Wednesday, November 19, 2008

Rick Waggoner's Tin Cup

In the Wall Street Journal today, GM's CEO Rick Waggoner opines that GM should be paid welfare because it has laid off 52% of its hourly workforce since 2000 and because GM has "closed the quality and productivity gaps with the imports, as confirmed by J.D. Power and Associates". As well, a poster to my blog named Jason argues that "GM suffers a loss of $2,000 per vehicle sold. On the other hand Toyota whose employees are not part of the UAW earns a profit of about $1,200 per vehicle sold. If GM was able to operate with labor prices near Toyota’s it would have pocketed an additional $29,715,200,000."

If the problem is that serious, a bailout will not help. Nor is it correct that the fault is with the UAW.

I checked the JD Power ratings and the top quality ratings still go to Lexus and Toyota. The rating is ordinal rather than cardinal so it is difficult to precisely identiy the difference, but Lexus dominates the quality ratings with 5 circles across the board while Toyota has four and five circles. In contrast, GMC has three circles across the board. Why Waggoner refers to JD Powers is unclear, because the ratings seem to contradict his statement in the Wall Street Journal. Admittedly, I am not a car expert, but I'm not convinced that I would get equal quality buying a GM car. Maybe GM should have thought more about quality during the 30 years since this problem has surfaced.

Jason's and Waggoner's belief that direct costs are the source of GM's problem, and their finger pointing at the UAW are misguided. One of the basic principles of incentives, gain sharing and productivity sharing, principles that go back to the days of Frederick Winslow Taylor 100 years ago, is that higher labor costs are often accompanied by lower unit costs. More revealing than costs per vehicle are the blame that GM places on its workers and Waggoner's belief that layoffs are the key to competitiveness. This is misguided.

Unit costs can be lower while wages and benefits higher if processes are managed so that workers are more productive. Toyota has long had lifetime employment, which dramatically raises the quality of work life at the firm. This inflexibility (of not laying people off) would dramatically raise unit costs if Toyota were as poorly managed as GM. But workers at Toyota are more productive than workers at GM because the management is far superior.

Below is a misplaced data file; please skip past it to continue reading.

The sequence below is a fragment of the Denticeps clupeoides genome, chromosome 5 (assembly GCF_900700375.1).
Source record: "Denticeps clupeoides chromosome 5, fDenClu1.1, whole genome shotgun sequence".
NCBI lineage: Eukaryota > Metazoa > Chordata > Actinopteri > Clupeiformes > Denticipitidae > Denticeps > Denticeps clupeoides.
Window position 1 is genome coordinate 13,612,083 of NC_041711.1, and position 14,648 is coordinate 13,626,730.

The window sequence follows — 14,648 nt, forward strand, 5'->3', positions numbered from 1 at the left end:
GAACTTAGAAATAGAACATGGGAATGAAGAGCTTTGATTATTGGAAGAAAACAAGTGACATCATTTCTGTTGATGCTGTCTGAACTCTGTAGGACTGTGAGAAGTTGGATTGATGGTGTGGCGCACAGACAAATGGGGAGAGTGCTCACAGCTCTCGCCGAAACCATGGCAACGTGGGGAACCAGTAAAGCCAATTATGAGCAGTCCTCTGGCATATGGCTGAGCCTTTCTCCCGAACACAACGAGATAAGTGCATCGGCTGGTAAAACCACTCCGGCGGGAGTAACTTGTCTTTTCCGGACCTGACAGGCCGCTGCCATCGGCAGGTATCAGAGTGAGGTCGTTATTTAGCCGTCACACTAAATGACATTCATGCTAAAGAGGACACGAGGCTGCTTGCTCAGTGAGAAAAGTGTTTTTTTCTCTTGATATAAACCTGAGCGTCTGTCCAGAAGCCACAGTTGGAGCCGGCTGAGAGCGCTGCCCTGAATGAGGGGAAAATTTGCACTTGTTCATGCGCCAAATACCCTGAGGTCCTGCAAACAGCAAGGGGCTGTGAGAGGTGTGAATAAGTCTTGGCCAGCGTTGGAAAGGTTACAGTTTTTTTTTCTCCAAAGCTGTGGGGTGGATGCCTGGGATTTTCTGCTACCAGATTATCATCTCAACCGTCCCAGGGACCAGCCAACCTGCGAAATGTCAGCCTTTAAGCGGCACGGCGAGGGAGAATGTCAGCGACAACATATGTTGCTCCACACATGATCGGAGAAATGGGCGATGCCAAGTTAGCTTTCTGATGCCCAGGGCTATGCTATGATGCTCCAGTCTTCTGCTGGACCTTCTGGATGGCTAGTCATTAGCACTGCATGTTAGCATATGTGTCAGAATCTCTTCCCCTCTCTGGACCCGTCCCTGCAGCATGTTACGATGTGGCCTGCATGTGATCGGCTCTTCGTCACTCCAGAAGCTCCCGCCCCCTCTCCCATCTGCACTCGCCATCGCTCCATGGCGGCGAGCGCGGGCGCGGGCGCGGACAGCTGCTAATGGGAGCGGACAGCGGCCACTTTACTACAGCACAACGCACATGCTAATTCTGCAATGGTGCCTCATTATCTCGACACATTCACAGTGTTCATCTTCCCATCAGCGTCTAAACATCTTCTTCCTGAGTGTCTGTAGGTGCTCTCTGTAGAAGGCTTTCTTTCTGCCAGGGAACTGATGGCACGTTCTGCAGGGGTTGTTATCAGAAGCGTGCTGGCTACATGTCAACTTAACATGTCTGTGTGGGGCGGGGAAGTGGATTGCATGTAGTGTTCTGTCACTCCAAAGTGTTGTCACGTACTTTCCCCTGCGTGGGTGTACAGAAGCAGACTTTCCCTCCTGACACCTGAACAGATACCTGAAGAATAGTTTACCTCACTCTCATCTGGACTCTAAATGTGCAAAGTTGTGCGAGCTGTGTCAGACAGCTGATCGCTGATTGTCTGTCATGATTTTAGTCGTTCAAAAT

Toyota pioneered lean manufacturing and applied TQM processes to it beginning in the 1950s. Part of this process, as described by Edward I. Deming in his book Out of the Crisis is that fear must be driven out of the workplace in order to achieve high quality processes. GM's approach has been to shift plants to Mexico and fire large swaths of workers. This would seem to be a strategy of driving fear into the workplace.

High costs per unit are characteristic of low quality and low productivity per worker. Far from unions being an explanation, high costs per unit suggest that management has failed in its primary task of eliminating special causes of variation and introducing continuous quality and productivity improvement into the plant.

If the UAW is GM's chief problem, then its repeated moving of plants to Mexico ought to have solved its problem. In Mexico, costs are pennies on the dollar compared to costs in the US. Yet, the Mexican strategy seems to have done little for GM.

I am curious if the statistics that Jason cites includes the cost of the Mexican plants, or if it is skewed by just focusing on the few US GM plants that remain.

As well, labor relations management to aim for high productivity and gain sharing is a fundamental responsibility of management. Many firms, including Southwest Airlines, have learned how to manage unions to obtain high productivity and quality. Why has GM been unable to do this?

I can say straight out that the business schools, like American business generally, have been utterly indifferent to human resource management and to questions of quality management and improvement of labor relations and HR. The business schools find HR issues to be boring and unimpressive. The Japanese don't bother with business schools and have much more successful businesses. They aren't so good at lying with statistics, though. Waggoner's spurious claim that cost per unit is a sign of GM's oppression by labor is a good example.

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